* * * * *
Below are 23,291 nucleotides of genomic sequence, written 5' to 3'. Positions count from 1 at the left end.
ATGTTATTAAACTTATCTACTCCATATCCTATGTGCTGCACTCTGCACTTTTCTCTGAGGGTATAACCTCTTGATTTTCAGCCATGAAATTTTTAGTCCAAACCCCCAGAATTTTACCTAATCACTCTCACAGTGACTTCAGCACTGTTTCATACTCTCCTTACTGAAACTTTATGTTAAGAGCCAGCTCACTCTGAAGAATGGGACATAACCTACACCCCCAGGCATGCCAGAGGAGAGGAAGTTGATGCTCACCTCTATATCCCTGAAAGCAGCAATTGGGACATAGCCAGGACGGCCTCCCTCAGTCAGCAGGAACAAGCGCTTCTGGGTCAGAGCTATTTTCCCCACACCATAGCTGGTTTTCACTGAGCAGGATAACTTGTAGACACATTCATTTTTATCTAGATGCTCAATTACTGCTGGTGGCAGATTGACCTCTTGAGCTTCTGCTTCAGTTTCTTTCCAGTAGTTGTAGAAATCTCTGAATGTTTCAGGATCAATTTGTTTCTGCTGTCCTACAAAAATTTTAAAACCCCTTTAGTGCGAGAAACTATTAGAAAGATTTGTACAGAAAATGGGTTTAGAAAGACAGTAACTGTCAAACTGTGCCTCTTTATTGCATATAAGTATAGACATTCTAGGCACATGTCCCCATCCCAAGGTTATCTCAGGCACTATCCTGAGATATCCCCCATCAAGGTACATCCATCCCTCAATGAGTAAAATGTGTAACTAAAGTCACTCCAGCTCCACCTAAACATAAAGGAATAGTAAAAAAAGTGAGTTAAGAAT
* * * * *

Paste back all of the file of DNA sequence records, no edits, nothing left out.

Below are 23,291 nucleotides of genomic sequence, written 5' to 3'. Positions count from 1 at the left end.
ATGTTATTAAACTTATCTACTCCATATCCTATGTGCTGCACTCTGCACTTTTCTCTGAGGGTATAACCTCTTGATTTTCAGCCATGAAATTTTTAGTCCAAACCCCCAGAATTTTACCTAATCACTCTCACAGTGACTTCAGCACTGTTTCATACTCTCCTTACTGAAACTTTATGTTAAGAGCCAGCTCACTCTGAAGAATGGGACATAACCTACACCCCCAGGCATGCCAGAGGAGAGGAAGTTGATGCTCACCTCTATATCCCTGAAAGCAGCAATTGGGACATAGCCAGGACGGCCTCCCTCAGTCAGCAGGAACAAGCGCTTCTGGGTCAGAGCTATTTTCCCCACACCATAGCTGGTTTTCACTGAGCAGGATAACTTGTAGACACATTCATTTTTATCTAGATGCTCAATTACTGCTGGTGGCAGATTGACCTCTTGAGCTTCTGCTTCAGTTTCTTTCCAGTAGTTGTAGAAATCTCTGAATGTTTCAGGATCAATTTGTTTCTGCTGTCCTACAAAAATTTTAAAACCCCTTTAGTGCGAGAAACTATTAGAAAGATTTGTACAGAAAATGGGTTTAGAAAGACAGTAACTGTCAAACTGTGCCTCTTTATTGCATATAAGTATAGACATTCTAGGCACATGTCCCCATCCCAAGGTTATCTCAGGCACTATCCTGAGATATCCCCCATCAAGGTACATCCATCCCTCAATGAGTAAAATGTGTAACTAAAGTCACTCCAGCTCCACCTAAACATAAAGGAATAGTAAAAAAAGTGAGTTAAGAAT